Of late many countries in Africa have undertaken public sector reforms often following the NPM principles. Those related to NPM could be classified as (a) reforms in the organizational set up and structures, including decentralization of political and administrative powers to the local government (b) market reforms whereby the state is rapidly engaging in business with the private sector but retains the responsibility for overall provision and (c) reforms in the management strategy that involve capacity building, contracting human resources, reducing employees numbers and decompressing wages, and performance management and measurement. However, it has been argued that the dominance of NPM has declined or dead for that matter (Dunleavy).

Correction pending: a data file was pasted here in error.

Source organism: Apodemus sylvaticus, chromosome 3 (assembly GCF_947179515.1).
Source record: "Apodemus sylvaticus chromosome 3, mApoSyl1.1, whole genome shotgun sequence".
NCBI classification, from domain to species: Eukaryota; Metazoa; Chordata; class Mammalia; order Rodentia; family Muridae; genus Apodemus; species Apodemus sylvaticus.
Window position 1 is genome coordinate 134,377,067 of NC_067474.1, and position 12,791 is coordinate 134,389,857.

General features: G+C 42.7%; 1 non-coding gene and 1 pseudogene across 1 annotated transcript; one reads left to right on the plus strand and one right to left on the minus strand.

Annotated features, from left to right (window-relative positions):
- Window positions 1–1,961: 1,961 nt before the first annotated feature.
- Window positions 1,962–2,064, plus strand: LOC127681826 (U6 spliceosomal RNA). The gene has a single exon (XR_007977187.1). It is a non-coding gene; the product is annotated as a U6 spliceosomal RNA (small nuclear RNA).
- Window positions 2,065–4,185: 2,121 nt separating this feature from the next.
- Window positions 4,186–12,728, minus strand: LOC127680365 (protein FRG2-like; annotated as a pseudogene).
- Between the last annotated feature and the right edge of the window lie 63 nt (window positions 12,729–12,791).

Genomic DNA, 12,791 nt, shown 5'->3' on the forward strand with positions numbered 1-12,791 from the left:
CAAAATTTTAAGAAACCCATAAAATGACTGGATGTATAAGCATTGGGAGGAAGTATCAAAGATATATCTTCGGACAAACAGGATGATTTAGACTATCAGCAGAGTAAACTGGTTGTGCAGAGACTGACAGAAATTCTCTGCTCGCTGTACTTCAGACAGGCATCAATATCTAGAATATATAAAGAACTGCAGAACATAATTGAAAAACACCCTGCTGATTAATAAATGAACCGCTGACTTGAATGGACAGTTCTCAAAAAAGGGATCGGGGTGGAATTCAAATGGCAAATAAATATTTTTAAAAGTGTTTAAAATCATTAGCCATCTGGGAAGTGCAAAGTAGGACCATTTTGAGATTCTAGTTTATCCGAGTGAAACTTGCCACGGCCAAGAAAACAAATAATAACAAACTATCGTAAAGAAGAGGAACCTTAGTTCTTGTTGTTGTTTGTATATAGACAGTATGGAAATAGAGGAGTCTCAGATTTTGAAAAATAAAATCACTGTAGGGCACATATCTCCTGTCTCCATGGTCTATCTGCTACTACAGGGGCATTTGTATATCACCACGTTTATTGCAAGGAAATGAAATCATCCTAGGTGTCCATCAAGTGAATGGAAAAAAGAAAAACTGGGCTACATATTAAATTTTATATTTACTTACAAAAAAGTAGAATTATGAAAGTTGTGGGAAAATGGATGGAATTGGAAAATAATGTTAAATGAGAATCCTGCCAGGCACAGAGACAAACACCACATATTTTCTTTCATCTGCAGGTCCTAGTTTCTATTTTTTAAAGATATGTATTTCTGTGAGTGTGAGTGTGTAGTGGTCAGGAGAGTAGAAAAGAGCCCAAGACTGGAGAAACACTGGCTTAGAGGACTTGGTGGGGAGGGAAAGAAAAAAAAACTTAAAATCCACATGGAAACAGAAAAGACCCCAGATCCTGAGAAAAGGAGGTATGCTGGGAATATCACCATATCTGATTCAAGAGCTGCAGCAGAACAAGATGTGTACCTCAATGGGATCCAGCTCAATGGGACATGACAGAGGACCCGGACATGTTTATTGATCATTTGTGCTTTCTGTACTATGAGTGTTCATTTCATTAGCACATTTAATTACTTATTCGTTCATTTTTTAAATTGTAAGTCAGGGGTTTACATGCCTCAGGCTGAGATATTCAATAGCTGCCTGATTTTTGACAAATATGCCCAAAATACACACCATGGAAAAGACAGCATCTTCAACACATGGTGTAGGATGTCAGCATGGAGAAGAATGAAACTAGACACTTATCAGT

The 1980s have been viewed as a ‘lost decade’ for Africa. As a consequence, NPM is being replaced by new value laden paradigms such as those focusing on whole government issues, Neo-Weberian state reforms aimed at reaffirming the role of the state, collaborative governance such as PPPs and the good governance ideas where governments improve themselves, become reliable, accountable and responsive to solving societal problems and protecting the citizens.

Public Sector Reforms in Uganda are a norm and they have been necessitated by natural disasters, military defeats, civil disturbances, and many times motivated by economic crisis.
Increasingly however, reforms have been a result of power politics in action because they contain ideological rationalizations, fights for control of areas, services and people, participants, power drives, campaign strategies, obstructive tactics, compromises and concessions.